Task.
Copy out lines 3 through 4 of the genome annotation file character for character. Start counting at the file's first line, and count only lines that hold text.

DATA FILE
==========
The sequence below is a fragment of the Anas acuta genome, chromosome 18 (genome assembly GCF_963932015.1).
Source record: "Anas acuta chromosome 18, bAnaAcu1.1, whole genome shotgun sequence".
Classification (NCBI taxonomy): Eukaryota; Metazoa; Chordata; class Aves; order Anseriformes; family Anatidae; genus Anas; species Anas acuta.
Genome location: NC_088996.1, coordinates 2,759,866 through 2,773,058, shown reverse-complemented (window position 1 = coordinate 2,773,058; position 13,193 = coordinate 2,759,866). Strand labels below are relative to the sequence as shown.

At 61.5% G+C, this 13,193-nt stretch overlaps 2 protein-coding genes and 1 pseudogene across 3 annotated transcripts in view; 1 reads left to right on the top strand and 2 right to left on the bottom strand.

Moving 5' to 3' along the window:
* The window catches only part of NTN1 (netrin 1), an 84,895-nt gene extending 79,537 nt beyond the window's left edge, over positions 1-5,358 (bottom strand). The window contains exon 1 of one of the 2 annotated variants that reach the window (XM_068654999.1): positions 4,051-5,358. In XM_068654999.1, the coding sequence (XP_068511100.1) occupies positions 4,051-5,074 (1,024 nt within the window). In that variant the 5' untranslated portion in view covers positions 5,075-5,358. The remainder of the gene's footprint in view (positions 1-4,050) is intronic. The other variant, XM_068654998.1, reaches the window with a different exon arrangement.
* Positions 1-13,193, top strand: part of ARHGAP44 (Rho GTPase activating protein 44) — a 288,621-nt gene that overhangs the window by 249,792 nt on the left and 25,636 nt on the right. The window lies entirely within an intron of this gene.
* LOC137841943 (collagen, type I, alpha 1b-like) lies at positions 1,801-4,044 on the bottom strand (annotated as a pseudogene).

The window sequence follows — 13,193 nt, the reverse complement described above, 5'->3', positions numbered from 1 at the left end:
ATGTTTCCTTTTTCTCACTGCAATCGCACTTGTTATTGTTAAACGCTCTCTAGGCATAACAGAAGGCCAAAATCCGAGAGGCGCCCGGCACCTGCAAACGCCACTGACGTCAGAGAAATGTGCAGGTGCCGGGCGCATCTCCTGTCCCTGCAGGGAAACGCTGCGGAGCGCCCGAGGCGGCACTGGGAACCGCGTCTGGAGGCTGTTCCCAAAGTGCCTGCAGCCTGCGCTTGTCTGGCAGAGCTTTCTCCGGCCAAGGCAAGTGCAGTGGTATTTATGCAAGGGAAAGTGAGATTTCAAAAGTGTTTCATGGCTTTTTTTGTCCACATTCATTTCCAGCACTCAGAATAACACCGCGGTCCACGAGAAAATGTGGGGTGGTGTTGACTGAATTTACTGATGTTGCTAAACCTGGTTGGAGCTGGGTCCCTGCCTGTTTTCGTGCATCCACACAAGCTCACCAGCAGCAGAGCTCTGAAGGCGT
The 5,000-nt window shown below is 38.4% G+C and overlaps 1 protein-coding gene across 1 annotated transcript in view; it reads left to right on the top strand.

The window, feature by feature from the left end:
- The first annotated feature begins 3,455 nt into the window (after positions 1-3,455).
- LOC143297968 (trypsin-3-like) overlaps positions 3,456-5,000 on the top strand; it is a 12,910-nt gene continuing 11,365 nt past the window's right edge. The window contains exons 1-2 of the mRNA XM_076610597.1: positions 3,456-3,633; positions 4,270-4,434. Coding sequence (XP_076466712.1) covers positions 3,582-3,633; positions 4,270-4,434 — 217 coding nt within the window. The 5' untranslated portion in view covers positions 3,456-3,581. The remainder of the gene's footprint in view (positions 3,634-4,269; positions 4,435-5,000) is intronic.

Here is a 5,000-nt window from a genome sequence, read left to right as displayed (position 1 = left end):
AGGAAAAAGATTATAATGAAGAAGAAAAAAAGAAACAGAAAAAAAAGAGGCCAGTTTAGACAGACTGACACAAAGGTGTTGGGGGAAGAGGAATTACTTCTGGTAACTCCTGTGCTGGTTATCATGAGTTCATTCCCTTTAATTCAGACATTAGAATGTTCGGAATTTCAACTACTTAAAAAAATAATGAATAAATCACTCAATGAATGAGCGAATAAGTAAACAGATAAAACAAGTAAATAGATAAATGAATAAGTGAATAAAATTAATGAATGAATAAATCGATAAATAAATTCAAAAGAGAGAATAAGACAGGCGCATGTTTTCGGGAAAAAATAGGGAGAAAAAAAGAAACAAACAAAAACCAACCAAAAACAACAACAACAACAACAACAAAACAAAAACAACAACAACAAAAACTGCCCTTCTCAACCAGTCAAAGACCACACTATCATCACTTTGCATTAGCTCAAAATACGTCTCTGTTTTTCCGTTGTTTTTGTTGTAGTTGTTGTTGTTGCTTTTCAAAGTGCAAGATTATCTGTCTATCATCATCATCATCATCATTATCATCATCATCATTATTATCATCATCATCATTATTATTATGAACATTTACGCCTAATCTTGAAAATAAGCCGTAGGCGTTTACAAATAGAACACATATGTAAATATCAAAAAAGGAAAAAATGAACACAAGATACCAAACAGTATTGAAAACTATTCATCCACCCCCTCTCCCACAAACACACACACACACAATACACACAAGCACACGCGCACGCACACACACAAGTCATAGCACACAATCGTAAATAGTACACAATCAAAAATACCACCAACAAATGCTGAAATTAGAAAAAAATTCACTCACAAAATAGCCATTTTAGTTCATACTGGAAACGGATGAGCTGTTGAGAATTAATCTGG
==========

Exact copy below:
Classification (NCBI taxonomy): Eukaryota; Metazoa; Chordata; class Aves; order Anseriformes; family Anatidae; genus Anas; species Anas acuta.
Genome location: NC_088996.1, coordinates 2,759,866 through 2,773,058, shown reverse-complemented (window position 1 = coordinate 2,773,058; position 13,193 = coordinate 2,759,866). Strand labels below are relative to the sequence as shown.